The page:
• By asking around, you may find that your church would love for you to sing at services. You may find that you can write for your local newspaper or submit stories for local publications. Don’t be afraid to ask!
  2. Transfer your abilities. Perhaps you want to change careers but fear not having experience in the new field. Maybe you want to head back to work after being a stay-at-home mom, but feel like you have nothing to offer. Think about what skills you do have, and hype those skills up! For instance, a stay-at-home mom may have excellent organization skills, time management skills, taking charge, remaining calm under pressure, and the ability to multi-task.[6] You can always learn knowledge, but value the skills you have and make them known!
    • Practice the role tree exercise: Think about the roles you currently have in your life or have previously had, and write the skills that go along with those roles. See which skills overlap, which are most enjoyable, and which skills aid you the most in moving forward.[7]
  3. Volunteer. One way to use your skills is through volunteering. Lots of great non-government organizations exist that do good for the community. Volunteering is an excellent way to discover your skills, too! Additionally, volunteering connects you with other people and can advance your skills. Volunteering is good for your mind and body, giving you a sense of purpose and increasing confidence.[8]
    • Start volunteering at an animal shelter. You may realize you love working with animals.
    • Some people volunteer with at-risk children and recognize a passion to help these kids succeed.
    • Maybe you are interested in behind-the-scenes work, and choose to volunteer as a light and sound manager of a local play.
  4. Contribute to your community. In addition to volunteering, being an active participant in your community can be fulfilling and useful.[8] You can work or volunteer for your community center, serve on local government, or participate in a church or religious setting, based on the skills you want to use or develop.
    • If you love design, create flyers for the community center; if you love singing, sing at your church. There are lots of ways to use your skills!
  5. Pursue a career. If you are passionate and want to surround your life with your favorite activity, make a career out of it. Many artists know that the artist’s lifestyle can be difficult, but choose to pursue it anyway because they cannot imagine doing anything else. Once your livelihood depends on using and improving your skills, you may find new ways to approach problems and different ways to creatively use your skills.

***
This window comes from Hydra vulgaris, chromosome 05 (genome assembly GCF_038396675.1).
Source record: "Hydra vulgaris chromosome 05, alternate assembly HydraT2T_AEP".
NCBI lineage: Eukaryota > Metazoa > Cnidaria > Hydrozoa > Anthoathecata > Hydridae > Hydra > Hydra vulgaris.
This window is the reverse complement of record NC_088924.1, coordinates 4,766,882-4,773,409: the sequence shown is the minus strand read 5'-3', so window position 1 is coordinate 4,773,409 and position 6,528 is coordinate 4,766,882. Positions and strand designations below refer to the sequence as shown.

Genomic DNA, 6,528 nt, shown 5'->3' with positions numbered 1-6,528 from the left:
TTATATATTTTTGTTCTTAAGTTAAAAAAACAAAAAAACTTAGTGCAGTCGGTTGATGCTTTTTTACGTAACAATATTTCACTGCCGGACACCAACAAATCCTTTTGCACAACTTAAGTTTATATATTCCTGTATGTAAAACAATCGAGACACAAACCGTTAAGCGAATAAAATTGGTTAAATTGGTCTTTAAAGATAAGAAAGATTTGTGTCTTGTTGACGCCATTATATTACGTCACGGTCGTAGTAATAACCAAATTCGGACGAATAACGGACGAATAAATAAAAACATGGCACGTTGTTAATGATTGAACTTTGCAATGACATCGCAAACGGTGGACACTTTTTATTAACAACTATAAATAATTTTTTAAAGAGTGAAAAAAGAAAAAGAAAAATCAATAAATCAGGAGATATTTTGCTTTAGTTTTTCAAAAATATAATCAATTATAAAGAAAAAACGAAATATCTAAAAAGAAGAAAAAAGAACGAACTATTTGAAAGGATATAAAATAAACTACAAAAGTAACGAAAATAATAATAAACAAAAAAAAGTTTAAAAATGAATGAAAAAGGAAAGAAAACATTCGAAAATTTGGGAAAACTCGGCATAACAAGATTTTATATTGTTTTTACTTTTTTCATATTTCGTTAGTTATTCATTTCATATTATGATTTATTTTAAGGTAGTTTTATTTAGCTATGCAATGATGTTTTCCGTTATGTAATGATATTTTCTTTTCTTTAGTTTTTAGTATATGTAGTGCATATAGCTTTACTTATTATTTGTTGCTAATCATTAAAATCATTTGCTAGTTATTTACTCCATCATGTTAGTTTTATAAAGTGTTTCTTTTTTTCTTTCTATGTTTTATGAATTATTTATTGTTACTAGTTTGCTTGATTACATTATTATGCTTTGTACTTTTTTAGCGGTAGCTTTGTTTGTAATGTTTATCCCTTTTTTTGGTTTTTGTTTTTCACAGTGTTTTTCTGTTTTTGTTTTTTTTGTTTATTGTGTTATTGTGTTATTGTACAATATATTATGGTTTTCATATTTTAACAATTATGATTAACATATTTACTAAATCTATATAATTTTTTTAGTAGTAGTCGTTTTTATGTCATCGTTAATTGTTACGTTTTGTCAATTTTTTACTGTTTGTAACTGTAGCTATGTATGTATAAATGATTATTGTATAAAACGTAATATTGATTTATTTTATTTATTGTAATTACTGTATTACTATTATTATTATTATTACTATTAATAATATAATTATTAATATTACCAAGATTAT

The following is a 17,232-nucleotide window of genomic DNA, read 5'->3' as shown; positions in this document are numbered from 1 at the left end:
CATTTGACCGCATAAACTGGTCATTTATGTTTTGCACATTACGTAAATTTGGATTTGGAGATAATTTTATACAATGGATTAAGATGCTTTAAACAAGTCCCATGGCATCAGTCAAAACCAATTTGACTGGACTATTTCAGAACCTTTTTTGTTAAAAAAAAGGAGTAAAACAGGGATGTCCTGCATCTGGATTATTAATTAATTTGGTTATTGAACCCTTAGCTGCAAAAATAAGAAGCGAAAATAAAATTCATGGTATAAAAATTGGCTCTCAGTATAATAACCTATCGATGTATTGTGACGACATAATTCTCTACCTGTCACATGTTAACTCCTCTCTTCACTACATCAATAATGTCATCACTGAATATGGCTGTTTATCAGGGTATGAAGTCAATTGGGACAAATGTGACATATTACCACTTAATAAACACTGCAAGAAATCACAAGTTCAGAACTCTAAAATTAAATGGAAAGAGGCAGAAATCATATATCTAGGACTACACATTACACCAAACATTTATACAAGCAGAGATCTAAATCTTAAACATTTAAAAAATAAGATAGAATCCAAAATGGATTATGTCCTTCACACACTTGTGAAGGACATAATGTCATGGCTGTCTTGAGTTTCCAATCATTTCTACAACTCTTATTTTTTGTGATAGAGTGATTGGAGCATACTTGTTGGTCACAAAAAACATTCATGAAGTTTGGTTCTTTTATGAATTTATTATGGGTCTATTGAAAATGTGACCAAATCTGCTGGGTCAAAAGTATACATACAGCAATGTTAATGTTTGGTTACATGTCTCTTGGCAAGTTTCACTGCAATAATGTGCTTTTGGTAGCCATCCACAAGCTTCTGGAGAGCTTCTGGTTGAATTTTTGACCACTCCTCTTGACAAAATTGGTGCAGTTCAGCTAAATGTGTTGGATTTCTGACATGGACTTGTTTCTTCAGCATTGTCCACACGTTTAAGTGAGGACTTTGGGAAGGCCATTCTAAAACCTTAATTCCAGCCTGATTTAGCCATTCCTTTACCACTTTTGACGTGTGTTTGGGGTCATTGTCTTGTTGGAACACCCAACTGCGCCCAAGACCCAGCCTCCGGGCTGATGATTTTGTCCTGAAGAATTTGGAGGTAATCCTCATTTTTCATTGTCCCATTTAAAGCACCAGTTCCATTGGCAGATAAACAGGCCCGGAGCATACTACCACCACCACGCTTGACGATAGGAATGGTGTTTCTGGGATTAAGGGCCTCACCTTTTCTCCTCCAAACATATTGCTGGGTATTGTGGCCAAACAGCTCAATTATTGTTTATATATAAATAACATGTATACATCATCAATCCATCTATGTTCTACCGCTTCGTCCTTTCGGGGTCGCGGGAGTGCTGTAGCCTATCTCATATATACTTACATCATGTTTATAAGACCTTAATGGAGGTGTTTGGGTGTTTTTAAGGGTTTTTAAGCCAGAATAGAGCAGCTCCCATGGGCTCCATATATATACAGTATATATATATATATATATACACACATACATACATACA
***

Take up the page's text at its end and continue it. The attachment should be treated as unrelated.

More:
• If you’re creative, pursue a career in acting, singing, dancing, or art. Or if you love working with your hands, consider becoming an electrician or builder. If you love flowers, become a florist.

Improving Your Skills

  1. Engage in leadership. Pursue opportunities to lead using your skills. Being a leader creates value in the skills you’ve developed and authority in your knowledge and experience. If people look up to you as a leader, they may expect you to be an expert, to make decisions, and to handle difficult situations. Having these roles can help you approach things in different ways and consider things in a new perspective.[9] If you have an idea, don’t wait for someone else to step up, go do it!
    • Offer to oversee volunteer opportunities or organize a toy drive for children. You can step up at work and take on additional responsibilities or create new programs.
  2. Be a mentor. Mentoring someone else who shares your interests is a great way to approach your interests in a new way. You now have a role as a teacher and guide, which means you have opportunities to creatively approach learning in new ways.[9]
    • Knowing that others are watching you or looking up to you can push you to do great work.
  3. Engage in some friendly competition. Feeling competitive is both natural and healthy. Competition can also help us grow.[10] Engage in some friendly competition with someone else who shares your skills.
    • Compete to sell the most paintings in a month or create the most original designs.
    • Find a business competitor and ask if there’s interest for a short-term competition.
  4. Balance criticism. It’s easy to forget all the overwhelming positive feedback when you receive one negative comment. Keep in mind your passion for using your skills, and keep trying. Approach criticism as constructive, listen to what is said, don’t be defensive, and realize that failure always accompanies risk.[11]
    • Realize that sometimes people are just mean. Take negative feedback with a grain of salt, see what can be improved, and move on.
  5. Join an organization. This can be a great way to network and to keep up-to-date in your field. Whether it’s a professional organization or a hobby convention, joining with other people in a formal setting can help you improve your skills or keep them sharp.
    • Attend workshops or lectures provided by the organization. Immerse yourself with the culture.
  6. Be persistent. You may experience temporary lulls in productivity, or feel like your work has become stagnant. Don’t give up. Find creative ways to approach your difficulties, then keep going. Do it, master it, then improve it.

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Sources and Citations